I don’t think either of us was disappointed to leave the Dar Es Salaam area and we were looking forward to some beach-time further north.
Helene drove, as my leg was too raw to be able to work the clutch pedal.
Unfortunately it was a pretty miserable, long day.
The main road north from Bagamoyo was closed due to flooding and the 30km diversion was through steep, muddy, rutted tracks that eventually took us nearly 3 hours. After that, 250km of slow tar and lunatic bus drivers again all the way to Tanga.
In Tanga we managed to get fuel and cash and then took the gravel road south for 30km to Peponi Beach. We’d been warned by locals and other travellers not to take the shortcut that Miranda (our Garmin) would suggest, as there were 2 trucks stuck in the mud in a big hole. Even so, the main (gravel) road was pretty treacherous and at one point the flooded river was 200m wide & up to the bonnet of the car as we crossed it.
In all, 300km took us nearly 9 hours. Helene did a great job and was pretty much exhausted when we arrived at Peponi on the Indian Ocean, about 70km south of the Kenyan border.
It was worth it though. View from The Penthouse at our camping pitch.
A beautiful setting.
Jane (who’s parents own Peponi) and her team were most welcoming. We awarded ourselves a few days off from cooking and the seafood in the restaurant (particularly the seafood platter) was superb.
Cracking stuff. A platter for 2 people only $18, camping only $7, hot showers, cold beer and home-made (excellent) bread. We’ve given up buying bread in Africa – with maybe 3 exceptions so far, it’s all be absolutely rubbish! So disappointing, especially since any bread we’ve had previously in North Africa has been wonderful. Jane however makes her own Focaccia rolls. So good that she made us 6 to take away with us when we left.
The next 5 days were spent resting up, with nothing more strenuous to do than watch the crabs trying to avoid the incoming tide (it lapped at the camp at high-tide, and went out about 700m at low tide)…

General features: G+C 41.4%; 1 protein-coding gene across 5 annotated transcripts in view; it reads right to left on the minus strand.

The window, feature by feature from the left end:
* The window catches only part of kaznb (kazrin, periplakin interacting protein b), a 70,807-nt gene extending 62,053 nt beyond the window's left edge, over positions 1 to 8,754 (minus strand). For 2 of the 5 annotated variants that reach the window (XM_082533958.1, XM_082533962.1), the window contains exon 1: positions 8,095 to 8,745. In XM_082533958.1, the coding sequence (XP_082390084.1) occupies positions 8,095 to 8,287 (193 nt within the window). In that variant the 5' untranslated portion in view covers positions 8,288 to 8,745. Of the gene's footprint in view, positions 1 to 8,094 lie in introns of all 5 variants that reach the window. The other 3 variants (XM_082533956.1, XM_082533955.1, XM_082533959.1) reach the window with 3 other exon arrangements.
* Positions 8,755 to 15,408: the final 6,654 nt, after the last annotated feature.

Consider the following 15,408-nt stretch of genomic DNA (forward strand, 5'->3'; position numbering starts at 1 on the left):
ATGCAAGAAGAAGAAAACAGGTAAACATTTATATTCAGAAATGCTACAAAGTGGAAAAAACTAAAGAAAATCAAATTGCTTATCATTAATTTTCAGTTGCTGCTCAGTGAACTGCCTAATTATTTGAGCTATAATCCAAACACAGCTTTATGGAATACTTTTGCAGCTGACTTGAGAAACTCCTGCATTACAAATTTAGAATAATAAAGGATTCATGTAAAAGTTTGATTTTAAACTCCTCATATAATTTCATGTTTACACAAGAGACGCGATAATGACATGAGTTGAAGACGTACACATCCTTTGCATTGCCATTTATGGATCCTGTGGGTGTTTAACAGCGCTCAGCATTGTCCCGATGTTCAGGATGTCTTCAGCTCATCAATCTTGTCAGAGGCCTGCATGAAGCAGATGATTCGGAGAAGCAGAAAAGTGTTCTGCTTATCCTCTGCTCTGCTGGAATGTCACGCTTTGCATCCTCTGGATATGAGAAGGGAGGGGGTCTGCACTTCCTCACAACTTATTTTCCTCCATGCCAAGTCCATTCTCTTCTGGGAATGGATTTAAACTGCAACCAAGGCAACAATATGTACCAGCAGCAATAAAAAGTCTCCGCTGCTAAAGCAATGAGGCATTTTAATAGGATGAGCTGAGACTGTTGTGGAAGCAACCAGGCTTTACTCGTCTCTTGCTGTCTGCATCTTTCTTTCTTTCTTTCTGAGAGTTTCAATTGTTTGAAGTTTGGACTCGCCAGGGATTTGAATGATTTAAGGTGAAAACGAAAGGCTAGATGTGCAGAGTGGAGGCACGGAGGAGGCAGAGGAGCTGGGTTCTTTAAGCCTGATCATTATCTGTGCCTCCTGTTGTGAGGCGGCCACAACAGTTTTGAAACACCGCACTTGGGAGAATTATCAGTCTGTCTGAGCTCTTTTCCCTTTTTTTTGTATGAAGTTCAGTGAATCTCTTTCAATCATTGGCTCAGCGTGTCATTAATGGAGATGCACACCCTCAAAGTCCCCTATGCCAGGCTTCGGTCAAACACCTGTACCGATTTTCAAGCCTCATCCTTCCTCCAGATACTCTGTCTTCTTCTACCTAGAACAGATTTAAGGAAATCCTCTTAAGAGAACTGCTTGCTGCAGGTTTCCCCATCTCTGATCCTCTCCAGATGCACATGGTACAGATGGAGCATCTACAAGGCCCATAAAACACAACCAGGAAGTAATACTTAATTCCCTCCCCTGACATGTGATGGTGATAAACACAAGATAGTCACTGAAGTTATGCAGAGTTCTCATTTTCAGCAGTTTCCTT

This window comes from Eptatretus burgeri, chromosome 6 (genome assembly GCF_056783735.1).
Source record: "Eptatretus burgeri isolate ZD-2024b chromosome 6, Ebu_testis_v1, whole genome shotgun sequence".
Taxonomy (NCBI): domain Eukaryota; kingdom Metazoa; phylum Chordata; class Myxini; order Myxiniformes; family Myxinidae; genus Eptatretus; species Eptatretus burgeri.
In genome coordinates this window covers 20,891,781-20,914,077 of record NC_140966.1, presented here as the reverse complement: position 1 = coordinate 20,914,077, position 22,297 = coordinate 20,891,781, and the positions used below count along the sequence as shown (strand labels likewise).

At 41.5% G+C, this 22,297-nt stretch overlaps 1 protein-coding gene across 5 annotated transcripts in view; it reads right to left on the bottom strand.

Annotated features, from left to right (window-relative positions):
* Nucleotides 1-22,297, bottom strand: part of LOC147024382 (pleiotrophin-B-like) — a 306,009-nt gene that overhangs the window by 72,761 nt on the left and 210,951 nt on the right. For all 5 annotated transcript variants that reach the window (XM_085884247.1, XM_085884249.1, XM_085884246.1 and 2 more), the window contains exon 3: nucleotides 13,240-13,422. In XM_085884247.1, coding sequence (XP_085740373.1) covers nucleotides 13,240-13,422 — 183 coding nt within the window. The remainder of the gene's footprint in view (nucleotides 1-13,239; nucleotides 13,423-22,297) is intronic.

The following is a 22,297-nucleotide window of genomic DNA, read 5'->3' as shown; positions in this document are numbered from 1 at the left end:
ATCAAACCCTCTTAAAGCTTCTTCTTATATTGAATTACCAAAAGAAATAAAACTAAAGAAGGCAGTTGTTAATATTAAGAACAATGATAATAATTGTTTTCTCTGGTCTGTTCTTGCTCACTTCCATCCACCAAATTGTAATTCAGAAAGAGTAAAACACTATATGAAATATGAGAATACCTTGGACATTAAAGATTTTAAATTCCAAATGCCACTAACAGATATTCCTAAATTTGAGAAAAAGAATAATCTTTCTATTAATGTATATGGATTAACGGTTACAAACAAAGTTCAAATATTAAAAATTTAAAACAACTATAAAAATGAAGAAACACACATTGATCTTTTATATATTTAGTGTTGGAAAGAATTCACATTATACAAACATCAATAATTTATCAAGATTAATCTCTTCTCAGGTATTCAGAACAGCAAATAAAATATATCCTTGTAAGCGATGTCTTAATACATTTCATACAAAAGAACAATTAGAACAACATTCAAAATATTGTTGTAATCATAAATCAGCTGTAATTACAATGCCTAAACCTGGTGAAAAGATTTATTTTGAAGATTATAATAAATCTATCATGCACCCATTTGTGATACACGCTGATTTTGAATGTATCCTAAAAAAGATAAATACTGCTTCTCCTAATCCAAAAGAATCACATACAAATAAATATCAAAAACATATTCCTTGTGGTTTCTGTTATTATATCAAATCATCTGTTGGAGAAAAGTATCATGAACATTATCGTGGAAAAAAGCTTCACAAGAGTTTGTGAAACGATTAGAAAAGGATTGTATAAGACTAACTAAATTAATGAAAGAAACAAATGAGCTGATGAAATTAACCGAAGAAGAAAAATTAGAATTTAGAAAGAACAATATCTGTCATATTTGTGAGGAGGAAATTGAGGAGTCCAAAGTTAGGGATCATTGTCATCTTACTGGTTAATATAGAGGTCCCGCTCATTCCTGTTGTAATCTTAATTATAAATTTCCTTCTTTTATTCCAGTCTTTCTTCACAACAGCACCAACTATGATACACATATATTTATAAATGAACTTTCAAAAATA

Some really odd-looking crustaceans…
…and very territorial.
Much better entertainment than TV.
Other than that, a couple of walks on the beach at low tide (no going in the sea unfortunately with my bandages on)…
… stretched out in a chair watching the local fishermen…
…and women gather & washing reeds, grasses and leaves before making baskets, mats, etc.
The boats the fishermen use are often over 100 years old…
…handed down from generation to generation…
…and (though simple) they’re beautiful to watch as they glide along the edge of the huge reef that fringes the Peponi / Tanga coastline.
All in all, a fabulous place to rest up amongst nice people and beautiful scenery.
R&R just as the doctor ordered.
Six nights at Peponi, dinners & drinks for 2 people: $240. That’s pretty good value in my book.
We were disappointed to leave but decided to head west to Lushoto in the Usambara Mountains.
A quick stop for fresh veg in Tanga…
…and a few (hugely expensive) ‘luxuries’ from a local Asian store (a packet of Gingernut biscuits, $5; a bar of Cadbury chocolate, $4; 1/2 pound of Cheddar cheese, $9; etc) and then we headed out of town.
Everything in Tanzania is more expensive than we’ve seen so far in Africa – except fuel: the diesel here is around 2,200 TSH (£0.80 / $1.30) per litre. Unfortunately, the reason the fuel is cheap is because it’s crap! Definitely diluted withe either kerosene or water – probably both. The rubbish that comes out of every exhaust is enough to choke you and paint your face black when you drive with the windows open.